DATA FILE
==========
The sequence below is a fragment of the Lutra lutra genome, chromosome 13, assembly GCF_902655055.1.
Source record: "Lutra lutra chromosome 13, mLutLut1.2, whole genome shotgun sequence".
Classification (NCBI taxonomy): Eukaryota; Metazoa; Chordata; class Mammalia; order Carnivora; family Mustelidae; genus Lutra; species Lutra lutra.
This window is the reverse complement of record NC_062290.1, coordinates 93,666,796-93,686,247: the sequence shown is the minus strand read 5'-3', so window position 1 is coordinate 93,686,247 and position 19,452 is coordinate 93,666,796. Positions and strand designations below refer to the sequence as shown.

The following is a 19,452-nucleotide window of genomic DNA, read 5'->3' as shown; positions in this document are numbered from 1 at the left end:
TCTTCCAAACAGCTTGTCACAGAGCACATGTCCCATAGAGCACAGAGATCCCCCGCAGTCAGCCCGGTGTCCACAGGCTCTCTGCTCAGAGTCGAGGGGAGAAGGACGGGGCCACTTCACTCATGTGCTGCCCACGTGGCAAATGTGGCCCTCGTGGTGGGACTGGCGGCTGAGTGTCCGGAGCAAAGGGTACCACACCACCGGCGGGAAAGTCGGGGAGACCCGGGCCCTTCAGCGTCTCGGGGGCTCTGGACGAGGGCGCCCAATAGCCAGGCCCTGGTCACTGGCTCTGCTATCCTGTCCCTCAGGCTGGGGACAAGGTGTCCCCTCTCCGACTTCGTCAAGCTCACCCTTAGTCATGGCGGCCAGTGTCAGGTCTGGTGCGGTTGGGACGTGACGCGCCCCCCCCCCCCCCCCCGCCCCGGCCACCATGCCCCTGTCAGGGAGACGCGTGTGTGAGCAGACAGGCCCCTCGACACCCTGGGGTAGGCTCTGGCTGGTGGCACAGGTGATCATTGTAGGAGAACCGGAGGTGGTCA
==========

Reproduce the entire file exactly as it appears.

The sequence below is a fragment of the Lutra lutra genome, chromosome 13, assembly GCF_902655055.1.
Source record: "Lutra lutra chromosome 13, mLutLut1.2, whole genome shotgun sequence".
Classification (NCBI taxonomy): Eukaryota; Metazoa; Chordata; class Mammalia; order Carnivora; family Mustelidae; genus Lutra; species Lutra lutra.
This window is the reverse complement of record NC_062290.1, coordinates 93,666,796-93,686,247: the sequence shown is the minus strand read 5'-3', so window position 1 is coordinate 93,686,247 and position 19,452 is coordinate 93,666,796. Positions and strand designations below refer to the sequence as shown.

The following is a 19,452-nucleotide window of genomic DNA, read 5'->3' as shown; positions in this document are numbered from 1 at the left end:
TCTTCCAAACAGCTTGTCACAGAGCACATGTCCCATAGAGCACAGAGATCCCCCGCAGTCAGCCCGGTGTCCACAGGCTCTCTGCTCAGAGTCGAGGGGAGAAGGACGGGGCCACTTCACTCATGTGCTGCCCACGTGGCAAATGTGGCCCTCGTGGTGGGACTGGCGGCTGAGTGTCCGGAGCAAAGGGTACCACACCACCGGCGGGAAAGTCGGGGAGACCCGGGCCCTTCAGCGTCTCGGGGGCTCTGGACGAGGGCGCCCAATAGCCAGGCCCTGGTCACTGGCTCTGCTATCCTGTCCCTCAGGCTGGGGACAAGGTGTCCCCTCTCCGACTTCGTCAAGCTCACCCTTAGTCATGGCGGCCAGTGTCAGGTCTGGTGCGGTTGGGACGTGACGCGCCCCCCCCCCCCCCCCCGCCCCGGCCACCATGCCCCTGTCAGGGAGACGCGTGTGTGAGCAGACAGGCCCCTCGACACCCTGGGGTAGGCTCTGGCTGGTGGCACAGGTGATCATTGTAGGAGAACCGGAGGTGGTCA